If this is a Pop o Pot, then you need to use it only in the microwave. Use 1 teaspoon of olive oil and heat on high for 1 minute. Then add 1/4 cup of any kind of real popcorn and start with 6 minutes on high. Every microwave is different. List until only a few are popping and note the time. If there are too many old maids, then you need to increase the time in 15 second increments. This is a trial and error sort of thing

                  1. re: auroragirl

                    Thanks for the information, but I really have no use for a pop corn popper so I guess I will use it as a flower pot seeing it can't be used as a casserole!

            3. SInce this product is also sold in California which has very tough standards, the rep was correctl. Only clay is used. All clay pots have a smell since they are basically dirt. Maybe you should stay with other products.

              1. I have the same issue. Just found a La Chamba cazuela at the thrift store. And it definitely has the weird plastic smell. Other than that it's absolutely lovely. (hey, it was $4)

                So, I'm going to try the milk and see if it helps. The weird thing is that after I warmed it up I could sort of smell both the earthy and what seemed to be plastic.

                We'll see how it goes.

                1. Does anyone can tell me where can I buy clay pot from Chile online? I have been looking for a web page but no luck...thank you !!!

                  1. I have used a Pomiare clay pot I brought back from Chile to hold onions for over a year and recently noticed a very strong odor coming out from the pot. It smells like sour diry feet and it just won't disappear even after repeated cleaning. It seemed to have started with a couple of rotten onions in he pot about a month ago. By the way, the surface of pot is kind of scratched and the stain coloring used by the maker is also fading. I hope it does not cause health problems. Anyone encountered similar problem?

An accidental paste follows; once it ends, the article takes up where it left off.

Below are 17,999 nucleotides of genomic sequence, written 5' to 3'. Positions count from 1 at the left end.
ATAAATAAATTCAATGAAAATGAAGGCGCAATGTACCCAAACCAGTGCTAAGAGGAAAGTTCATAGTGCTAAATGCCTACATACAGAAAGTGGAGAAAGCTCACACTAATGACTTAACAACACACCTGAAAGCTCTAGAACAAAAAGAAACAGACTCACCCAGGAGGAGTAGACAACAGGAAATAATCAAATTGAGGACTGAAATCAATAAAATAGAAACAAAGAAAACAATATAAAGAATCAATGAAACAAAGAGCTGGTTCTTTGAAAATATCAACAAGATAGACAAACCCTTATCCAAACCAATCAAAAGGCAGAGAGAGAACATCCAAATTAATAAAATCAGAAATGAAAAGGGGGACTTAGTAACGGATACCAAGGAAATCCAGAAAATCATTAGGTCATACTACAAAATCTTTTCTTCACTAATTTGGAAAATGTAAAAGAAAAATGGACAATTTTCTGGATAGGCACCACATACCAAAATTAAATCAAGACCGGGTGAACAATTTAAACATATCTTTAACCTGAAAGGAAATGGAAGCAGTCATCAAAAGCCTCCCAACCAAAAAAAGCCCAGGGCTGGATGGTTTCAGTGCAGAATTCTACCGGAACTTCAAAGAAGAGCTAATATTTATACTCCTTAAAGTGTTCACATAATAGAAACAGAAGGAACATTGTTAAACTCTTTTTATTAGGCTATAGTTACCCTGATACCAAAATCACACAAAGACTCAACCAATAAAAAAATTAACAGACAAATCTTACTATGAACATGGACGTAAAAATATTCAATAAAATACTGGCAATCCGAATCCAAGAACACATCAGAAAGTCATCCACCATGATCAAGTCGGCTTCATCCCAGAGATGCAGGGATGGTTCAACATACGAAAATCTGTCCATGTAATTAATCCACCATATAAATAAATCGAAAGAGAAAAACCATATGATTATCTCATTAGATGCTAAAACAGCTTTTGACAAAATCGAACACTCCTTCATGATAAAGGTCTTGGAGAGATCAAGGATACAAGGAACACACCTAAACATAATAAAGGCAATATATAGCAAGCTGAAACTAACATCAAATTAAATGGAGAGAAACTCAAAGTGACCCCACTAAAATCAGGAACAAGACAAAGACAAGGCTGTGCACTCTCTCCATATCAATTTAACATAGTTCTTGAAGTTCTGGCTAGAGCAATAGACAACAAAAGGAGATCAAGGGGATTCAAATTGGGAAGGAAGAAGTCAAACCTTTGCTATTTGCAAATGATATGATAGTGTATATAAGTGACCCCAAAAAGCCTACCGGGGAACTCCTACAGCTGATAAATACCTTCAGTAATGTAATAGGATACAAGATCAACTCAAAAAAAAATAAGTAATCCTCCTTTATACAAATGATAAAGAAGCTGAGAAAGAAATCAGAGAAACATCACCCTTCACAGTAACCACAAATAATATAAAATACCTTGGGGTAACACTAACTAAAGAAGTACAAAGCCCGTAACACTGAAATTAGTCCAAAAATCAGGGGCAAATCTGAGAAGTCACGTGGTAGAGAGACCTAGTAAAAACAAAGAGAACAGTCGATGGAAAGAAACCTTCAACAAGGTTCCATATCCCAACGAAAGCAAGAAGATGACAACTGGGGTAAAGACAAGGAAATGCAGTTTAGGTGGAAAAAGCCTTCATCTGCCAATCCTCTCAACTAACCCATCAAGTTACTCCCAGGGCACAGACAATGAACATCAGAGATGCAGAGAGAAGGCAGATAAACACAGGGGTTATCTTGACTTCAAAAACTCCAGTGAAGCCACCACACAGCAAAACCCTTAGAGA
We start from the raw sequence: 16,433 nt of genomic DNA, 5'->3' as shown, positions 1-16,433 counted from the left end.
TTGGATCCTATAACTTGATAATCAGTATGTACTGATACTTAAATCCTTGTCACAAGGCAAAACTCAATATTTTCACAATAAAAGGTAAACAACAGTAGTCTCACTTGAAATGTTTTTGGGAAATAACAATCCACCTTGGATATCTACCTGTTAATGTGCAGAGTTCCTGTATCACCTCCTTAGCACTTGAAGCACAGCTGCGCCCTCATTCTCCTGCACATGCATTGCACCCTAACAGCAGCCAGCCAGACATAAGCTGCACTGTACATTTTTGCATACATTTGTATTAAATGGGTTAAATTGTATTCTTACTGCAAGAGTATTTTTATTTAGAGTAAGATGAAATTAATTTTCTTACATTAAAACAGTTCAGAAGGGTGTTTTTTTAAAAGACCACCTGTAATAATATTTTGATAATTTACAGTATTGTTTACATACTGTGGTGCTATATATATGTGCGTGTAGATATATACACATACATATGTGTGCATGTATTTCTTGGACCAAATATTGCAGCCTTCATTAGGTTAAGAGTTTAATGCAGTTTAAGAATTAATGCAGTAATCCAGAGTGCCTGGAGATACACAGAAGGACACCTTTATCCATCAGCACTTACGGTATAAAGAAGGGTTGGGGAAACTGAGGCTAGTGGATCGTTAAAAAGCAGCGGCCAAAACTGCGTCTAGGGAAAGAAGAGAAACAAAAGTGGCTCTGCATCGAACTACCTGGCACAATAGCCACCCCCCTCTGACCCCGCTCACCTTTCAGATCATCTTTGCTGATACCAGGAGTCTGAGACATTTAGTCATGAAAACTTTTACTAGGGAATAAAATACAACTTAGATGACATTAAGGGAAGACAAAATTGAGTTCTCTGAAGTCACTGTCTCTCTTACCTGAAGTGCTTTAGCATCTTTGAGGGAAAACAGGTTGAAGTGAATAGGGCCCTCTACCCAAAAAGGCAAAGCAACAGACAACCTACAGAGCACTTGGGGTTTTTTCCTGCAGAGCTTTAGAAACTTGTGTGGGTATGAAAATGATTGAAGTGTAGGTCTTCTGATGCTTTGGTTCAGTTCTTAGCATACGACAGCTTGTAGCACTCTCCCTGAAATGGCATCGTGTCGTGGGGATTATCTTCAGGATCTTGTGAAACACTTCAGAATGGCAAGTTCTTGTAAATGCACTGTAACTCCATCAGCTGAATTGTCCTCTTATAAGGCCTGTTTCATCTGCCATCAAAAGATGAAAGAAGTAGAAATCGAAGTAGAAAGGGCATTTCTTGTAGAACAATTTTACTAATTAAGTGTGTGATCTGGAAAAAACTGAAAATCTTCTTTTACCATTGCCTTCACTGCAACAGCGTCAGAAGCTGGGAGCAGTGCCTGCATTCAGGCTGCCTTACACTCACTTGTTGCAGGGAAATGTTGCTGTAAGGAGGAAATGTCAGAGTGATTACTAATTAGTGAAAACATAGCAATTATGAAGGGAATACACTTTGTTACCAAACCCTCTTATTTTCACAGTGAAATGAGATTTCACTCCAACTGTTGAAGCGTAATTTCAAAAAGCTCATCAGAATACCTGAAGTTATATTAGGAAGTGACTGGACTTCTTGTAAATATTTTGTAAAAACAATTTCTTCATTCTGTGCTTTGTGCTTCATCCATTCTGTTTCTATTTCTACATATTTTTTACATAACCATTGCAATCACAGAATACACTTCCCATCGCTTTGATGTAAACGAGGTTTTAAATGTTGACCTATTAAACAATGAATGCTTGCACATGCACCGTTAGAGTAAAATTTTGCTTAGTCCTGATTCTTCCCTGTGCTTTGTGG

3 Replies
                    1. re: Chinocochino

                      These pots are porous and not sealed. They absorb what is in and around them. The problem is not the pot, but that you stored what became rotten onions in it. If you had stored dirty socks in the pot, no doubt it would start smelling of them! Otherwise, Pomaireware pots are beautiful things, wonderful looking pots. Perhaps just immersing and soaking it overnight in water and then cooking something in it that can be immediately thrown away would help fix the odour problem?

                      1. re: VitalForce

                        For the surface, rubbing it lightly with a neutral oil, when dry, like food-safe mineral oil or a light odourless cooking oil should bring it back.

                        1. re: VitalForce

                          I guess you are right. Without protective coating, the exposed cracks on these rudimentary earthwares can easily trap and accumulate micro organic materials which could be difficult to clean or detect.